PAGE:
I’ve had a read of the interesting article by Laura Spinney that this letter was a comment about, and I think the Perceptual Mismatch Theory of the Uncanny Valley Effect probably offers a more plausible explanation of my a prosopagnosic might be unable to detect the uncanny valley than the competing Category Uncertainty Theory. The article explained the two theories and evidence supporting them. To summarise, the CUT explains the UVE as the result of confusion about what type of thing one is looking at (for example robot or human?), while the PMT explains the UVE as resulting from unease or perceptual confusion when different features or parts of the thing or being viewed have dissimilar levels of human-like appearance (for example the face and skin look realistic but the eyes do not move like human eyes). I think the case of a prosopagnosic not detecting the UVE when people with normal face perception do is support for the PMT theory rather than the other because as far as I know, prosopagnosia does not involve inability to classify faces or bodies as human or non-human, while I believe there is evidence supporting the idea that prosopagnosia can be the result of not being able to perceptually integrate the features of the face as a whole that is recognizable as a unique or distinctive mix of many attributes and features. A non-prosopagnosic person should be able to perceive a face or body as a whole made up of parts, and notice if one or more elements has a level of humanity that does not match other parts, as in the PMT, while a prosopagnosic might not. Of course, research is needed to investigate my armchair speculations.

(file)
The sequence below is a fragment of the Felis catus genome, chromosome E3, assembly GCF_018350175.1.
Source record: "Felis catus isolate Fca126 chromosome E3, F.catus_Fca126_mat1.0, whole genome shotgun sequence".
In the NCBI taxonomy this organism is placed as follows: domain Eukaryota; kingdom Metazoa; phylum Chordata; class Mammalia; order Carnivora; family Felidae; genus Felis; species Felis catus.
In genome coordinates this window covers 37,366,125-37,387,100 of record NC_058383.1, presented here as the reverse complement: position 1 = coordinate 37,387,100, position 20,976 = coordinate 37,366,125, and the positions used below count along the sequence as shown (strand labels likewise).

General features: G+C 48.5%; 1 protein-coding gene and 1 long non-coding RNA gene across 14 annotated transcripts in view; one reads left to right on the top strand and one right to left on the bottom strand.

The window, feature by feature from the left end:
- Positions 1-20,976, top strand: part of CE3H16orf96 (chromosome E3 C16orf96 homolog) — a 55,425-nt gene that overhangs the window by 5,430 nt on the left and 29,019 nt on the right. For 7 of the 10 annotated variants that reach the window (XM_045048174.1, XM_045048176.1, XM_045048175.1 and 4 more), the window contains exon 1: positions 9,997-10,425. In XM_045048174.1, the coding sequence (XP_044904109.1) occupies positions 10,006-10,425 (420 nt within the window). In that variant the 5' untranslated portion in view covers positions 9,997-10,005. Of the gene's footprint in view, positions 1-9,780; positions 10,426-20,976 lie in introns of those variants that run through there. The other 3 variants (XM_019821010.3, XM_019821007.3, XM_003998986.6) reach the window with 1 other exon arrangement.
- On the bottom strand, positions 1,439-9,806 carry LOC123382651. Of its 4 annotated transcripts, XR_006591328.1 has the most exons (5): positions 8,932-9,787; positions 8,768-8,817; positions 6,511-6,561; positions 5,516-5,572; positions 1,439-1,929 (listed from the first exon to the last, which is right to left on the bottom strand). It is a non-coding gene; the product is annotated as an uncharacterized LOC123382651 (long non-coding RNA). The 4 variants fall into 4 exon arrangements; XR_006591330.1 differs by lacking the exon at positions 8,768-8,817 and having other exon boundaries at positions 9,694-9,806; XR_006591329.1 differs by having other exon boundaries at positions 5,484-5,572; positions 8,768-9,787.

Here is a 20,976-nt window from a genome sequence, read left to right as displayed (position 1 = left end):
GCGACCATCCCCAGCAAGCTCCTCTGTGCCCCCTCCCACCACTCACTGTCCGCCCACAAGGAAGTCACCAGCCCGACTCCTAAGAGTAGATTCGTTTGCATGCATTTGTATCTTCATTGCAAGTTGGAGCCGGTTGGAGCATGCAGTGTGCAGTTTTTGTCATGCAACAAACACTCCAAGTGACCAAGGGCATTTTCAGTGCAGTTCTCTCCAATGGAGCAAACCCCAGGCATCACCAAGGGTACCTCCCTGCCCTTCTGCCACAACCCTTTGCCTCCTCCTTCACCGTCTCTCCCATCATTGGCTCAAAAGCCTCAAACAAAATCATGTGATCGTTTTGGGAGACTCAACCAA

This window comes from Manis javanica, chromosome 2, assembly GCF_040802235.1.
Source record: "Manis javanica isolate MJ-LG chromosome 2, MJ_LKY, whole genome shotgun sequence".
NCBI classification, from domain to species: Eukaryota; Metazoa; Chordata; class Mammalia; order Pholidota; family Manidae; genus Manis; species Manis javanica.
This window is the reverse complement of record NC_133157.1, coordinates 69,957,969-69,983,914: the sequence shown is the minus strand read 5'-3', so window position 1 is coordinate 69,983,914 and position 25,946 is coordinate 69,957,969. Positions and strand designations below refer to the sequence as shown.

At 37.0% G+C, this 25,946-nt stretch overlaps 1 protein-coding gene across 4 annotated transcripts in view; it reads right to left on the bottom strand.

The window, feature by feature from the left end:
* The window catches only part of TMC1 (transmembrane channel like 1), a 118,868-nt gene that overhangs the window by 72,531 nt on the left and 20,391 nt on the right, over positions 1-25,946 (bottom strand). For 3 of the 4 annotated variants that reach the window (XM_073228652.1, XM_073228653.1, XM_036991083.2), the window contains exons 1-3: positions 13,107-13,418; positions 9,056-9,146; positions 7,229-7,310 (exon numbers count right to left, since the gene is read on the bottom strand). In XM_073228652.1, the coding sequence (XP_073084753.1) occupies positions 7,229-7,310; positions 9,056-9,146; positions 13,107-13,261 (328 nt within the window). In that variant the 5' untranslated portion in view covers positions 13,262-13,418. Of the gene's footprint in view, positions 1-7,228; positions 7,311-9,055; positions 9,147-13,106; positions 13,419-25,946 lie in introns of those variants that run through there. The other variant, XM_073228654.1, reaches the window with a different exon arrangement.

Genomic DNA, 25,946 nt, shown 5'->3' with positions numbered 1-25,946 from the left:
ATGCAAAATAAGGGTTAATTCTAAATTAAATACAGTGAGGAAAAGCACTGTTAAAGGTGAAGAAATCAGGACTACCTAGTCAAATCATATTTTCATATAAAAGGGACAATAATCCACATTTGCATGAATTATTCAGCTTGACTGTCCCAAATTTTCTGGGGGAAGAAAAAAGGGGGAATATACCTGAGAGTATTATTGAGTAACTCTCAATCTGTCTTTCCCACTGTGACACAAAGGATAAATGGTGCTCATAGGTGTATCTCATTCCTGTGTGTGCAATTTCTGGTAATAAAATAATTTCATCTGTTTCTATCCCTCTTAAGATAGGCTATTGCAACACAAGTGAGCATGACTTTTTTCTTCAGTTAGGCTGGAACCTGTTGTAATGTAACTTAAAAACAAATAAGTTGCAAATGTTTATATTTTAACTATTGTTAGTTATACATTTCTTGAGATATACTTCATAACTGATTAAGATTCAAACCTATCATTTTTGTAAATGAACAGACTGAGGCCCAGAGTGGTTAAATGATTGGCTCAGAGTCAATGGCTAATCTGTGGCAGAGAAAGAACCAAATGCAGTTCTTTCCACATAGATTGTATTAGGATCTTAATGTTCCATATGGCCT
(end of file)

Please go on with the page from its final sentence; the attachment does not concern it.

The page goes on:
Whenever I see the colours chocolate brown and forest green together, in any context, that makes me think of the taste and mouth-feel of chocolate with mint brittle or mint cracknel, as exemplified by the Peppermint Crisp bar: